Ways to March through Grief and Loss

Posted on March 09, 2015
As we start to welcome spring in the coming weeks, many find it to be a time of renewal or growth. While the flowers start to bloom and the trees begin to bud, you may not be feeling the same as you have in the past about the sprouting of spring if you have lost a significant person in your life. 

In Kenneth Mitchell’s and Herbert Anderson’s book “All Our Losses, All Our Griefs,” they define grief as “the normal, but bewildering cluster of ordinary human emotions arising in response to a significant loss, intensified and complicated by the relationship to the person or the object lost.” 

Clearly, the grieving process comes in all forms because each person is unique in how they deal with stressful and emotional situations, and the good news is that grief is manageable. Out of ideas on how to get through your day when the grief seems overpowering? Give the suggestions below a try, and you could see yourself onto the path of renewed purpose. 
  •  Give yourself time to grieve. Probably the most important step is making sure you don’t rush back into your normal routine if you aren’t quite ready. You may be tired physically as well as emotionally. Be patient with how much time it might take you to step through the fog—for some it doesn’t take as long. Try not to compare yourself to others who are healing as well, instead, just let the grief run its course. If you feel that you are past the point where you think it is unhealthy to be grieving, get an opinion from a health professional.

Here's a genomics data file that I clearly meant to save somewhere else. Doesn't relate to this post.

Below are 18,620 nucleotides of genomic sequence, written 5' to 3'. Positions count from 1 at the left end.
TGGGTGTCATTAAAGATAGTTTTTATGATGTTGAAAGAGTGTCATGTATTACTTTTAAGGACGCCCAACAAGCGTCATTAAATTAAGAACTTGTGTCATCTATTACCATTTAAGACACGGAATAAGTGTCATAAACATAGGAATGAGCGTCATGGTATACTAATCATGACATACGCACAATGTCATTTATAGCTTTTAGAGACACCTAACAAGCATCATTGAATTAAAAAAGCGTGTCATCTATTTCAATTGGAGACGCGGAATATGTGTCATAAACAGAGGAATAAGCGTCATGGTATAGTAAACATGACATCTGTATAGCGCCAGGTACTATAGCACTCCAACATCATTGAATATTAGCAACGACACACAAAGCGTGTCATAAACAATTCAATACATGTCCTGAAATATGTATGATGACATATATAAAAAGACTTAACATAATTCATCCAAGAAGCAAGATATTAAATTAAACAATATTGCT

• Watch your physical health. Mental health is every bit as important as your physical well-being. Having trouble sleeping? Add exercise to your daily routine, which is a natural sleep aid and it can improve your mood significantly. Make sure your diet is healthy—try minimizing caffeine and opt for water instead, make sure you skip the junk food as much as possible, and avoid alcohol and drugs.
  • Connect with your spiritual side. You don’t necessarily need to be religious to connect with your spiritual self. If you are religious, or it is something you are considering exploring, prayer can be immensely helpful in the healing process. Or contact your local church and get involved with the parish. Maybe you are more in tune with nature, music, or meditation—whatever the case, connecting with that side could help with inner healing. Look up local classes in your area for something you might be interested in trying, such as a yoga class or maybe guitar lessons.
  • Continue to hope. At times, it may not seem like your life will ever return to “normal,” but there is hope that your life will turn around. Try focusing on the positives in your life—good intentions go a long way in healing process.

Of course, there are hundreds of ways that you can cope with grief—if nothing seems to be working or you are out of options, reach out to a friend, family member, or professional counselor who may be able to point you in the right direction.  

Sometimes the light at the end of the tunnel seems a long way off, but it’s there. Grief is a burden to everyone, but don’t compare yourself to others going through similar situations. If you need help deciding if what you are feeling is normal, give your doctor or counselor a call—they can help you figure out the next steps.  

Give yourself time, and most importantly, give yourself grace to march through the things that seem impossible.


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